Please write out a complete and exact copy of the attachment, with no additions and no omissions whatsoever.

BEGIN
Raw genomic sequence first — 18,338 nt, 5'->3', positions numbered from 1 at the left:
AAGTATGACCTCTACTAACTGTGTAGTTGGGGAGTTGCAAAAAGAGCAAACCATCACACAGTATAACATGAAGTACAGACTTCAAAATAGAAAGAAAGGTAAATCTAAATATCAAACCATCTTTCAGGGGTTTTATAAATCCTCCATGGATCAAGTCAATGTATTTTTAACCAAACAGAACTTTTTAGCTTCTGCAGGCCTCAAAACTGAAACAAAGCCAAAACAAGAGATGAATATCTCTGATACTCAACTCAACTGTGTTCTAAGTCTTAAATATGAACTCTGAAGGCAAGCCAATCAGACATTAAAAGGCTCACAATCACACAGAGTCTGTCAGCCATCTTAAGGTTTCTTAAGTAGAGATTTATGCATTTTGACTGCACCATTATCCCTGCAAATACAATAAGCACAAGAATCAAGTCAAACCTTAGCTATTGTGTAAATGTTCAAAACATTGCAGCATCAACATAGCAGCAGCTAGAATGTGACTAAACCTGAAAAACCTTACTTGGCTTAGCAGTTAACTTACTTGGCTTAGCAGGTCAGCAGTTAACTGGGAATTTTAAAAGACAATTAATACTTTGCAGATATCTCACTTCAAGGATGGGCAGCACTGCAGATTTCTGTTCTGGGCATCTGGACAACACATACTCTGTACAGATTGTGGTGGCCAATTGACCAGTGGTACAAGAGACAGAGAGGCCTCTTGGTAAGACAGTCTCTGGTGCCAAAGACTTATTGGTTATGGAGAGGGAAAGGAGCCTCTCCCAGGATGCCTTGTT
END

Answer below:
Raw genomic sequence first — 18,338 nt, 5'->3', positions numbered from 1 at the left:
AAGTATGACCTCTACTAACTGTGTAGTTGGGGAGTTGCAAAAAGAGCAAACCATCACACAGTATAACATGAAGTACAGACTTCAAAATAGAAAGAAAGGTAAATCTAAATATCAAACCATCTTTCAGGGGTTTTATAAATCCTCCATGGATCAAGTCAATGTATTTTTAACCAAACAGAACTTTTTAGCTTCTGCAGGCCTCAAAACTGAAACAAAGCCAAAACAAGAGATGAATATCTCTGATACTCAACTCAACTGTGTTCTAAGTCTTAAATATGAACTCTGAAGGCAAGCCAATCAGACATTAAAAGGCTCACAATCACACAGAGTCTGTCAGCCATCTTAAGGTTTCTTAAGTAGAGATTTATGCATTTTGACTGCACCATTATCCCTGCAAATACAATAAGCACAAGAATCAAGTCAAACCTTAGCTATTGTGTAAATGTTCAAAACATTGCAGCATCAACATAGCAGCAGCTAGAATGTGACTAAACCTGAAAAACCTTACTTGGCTTAGCAGTTAACTTACTTGGCTTAGCAGGTCAGCAGTTAACTGGGAATTTTAAAAGACAATTAATACTTTGCAGATATCTCACTTCAAGGATGGGCAGCACTGCAGATTTCTGTTCTGGGCATCTGGACAACACATACTCTGTACAGATTGTGGTGGCCAATTGACCAGTGGTACAAGAGACAGAGAGGCCTCTTGGTAAGACAGTCTCTGGTGCCAAAGACTTATTGGTTATGGAGAGGGAAAGGAGCCTCTCCCAGGATGCCTTGTT